(Yes, there will still be restaurants.)
The Seattle workers who won the city's landmark $15 minimum wage law will see their first increases next week, while the movement to raise wages and lift up the economy continues to spread across the state. Here's what's happening with wages:
What happens to wages on April 1st:
- If you work for an employer or chain with more than 500 employees nationally, it's simple: your minimum wage is $11/hour.
- If you work for a smaller employer or chain, two things happen: your minimum compensation is $11/hour, and your minimum wage is $10/hour. Minimum compensation is the sum of your wage, any tips you receive, and the cost to your employer of providing you healthcare benefits.
- Minimum compensation is only relevant to people who work at smaller companies or chains, and phases out over time. Nobody covered by the law can be paid less than $10/hour in wages, regardless of tips or healthcare.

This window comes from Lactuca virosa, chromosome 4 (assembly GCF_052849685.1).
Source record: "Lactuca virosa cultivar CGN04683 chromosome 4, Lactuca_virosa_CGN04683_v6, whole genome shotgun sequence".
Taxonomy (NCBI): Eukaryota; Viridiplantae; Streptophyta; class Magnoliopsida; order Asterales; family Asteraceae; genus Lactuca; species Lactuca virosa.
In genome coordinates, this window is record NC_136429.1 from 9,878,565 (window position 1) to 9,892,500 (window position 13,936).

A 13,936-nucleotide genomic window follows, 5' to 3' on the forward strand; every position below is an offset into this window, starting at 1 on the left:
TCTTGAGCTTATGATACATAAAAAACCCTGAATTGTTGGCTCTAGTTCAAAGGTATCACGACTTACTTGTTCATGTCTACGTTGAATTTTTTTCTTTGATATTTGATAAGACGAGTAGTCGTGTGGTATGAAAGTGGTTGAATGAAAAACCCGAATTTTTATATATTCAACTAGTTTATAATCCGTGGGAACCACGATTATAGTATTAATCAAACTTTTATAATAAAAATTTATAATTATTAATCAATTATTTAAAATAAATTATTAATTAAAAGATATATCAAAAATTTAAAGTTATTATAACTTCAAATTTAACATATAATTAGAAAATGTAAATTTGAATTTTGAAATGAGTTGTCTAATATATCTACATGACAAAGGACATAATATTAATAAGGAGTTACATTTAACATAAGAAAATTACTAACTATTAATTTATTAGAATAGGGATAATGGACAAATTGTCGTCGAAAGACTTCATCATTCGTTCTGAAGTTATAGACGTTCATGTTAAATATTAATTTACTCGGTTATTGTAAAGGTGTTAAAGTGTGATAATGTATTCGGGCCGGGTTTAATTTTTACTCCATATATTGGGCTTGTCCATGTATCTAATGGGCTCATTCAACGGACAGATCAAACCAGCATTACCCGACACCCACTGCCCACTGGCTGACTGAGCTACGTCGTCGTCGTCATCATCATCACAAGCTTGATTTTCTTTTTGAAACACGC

Will there still be restaurants?
Yes, there will still be restaurants in Seattle. And new ones will open.
- About 40,000 workers are getting a raise April 1st. A total of about 100,000 Seattle workers are currently paid less than $15/hour and will see increases in the next few years. That's about 1 in 5 people who work in the city.
- People in Seattle who work for big companies or chains that don't pay for healthcare benefits get to $15/hour on January 1, 2017. The $15/hour minimum will increase with inflation every year after that; this rate will set the standard which all workers will reach by the end of the phase in.
- Every low-wage worker in the city will see a significant increase to their base wage each year as they get to $15/hour, and then to parity with the citywide minimum.
- And every worker gets to the same place at the end of the phase-in: a true inflation-adjusted $15 minimum wage — with no adjustments for tips or benefits. At typical rates of inflation, the citywide minimum for all workers will reach about $18.13/hour in ten years.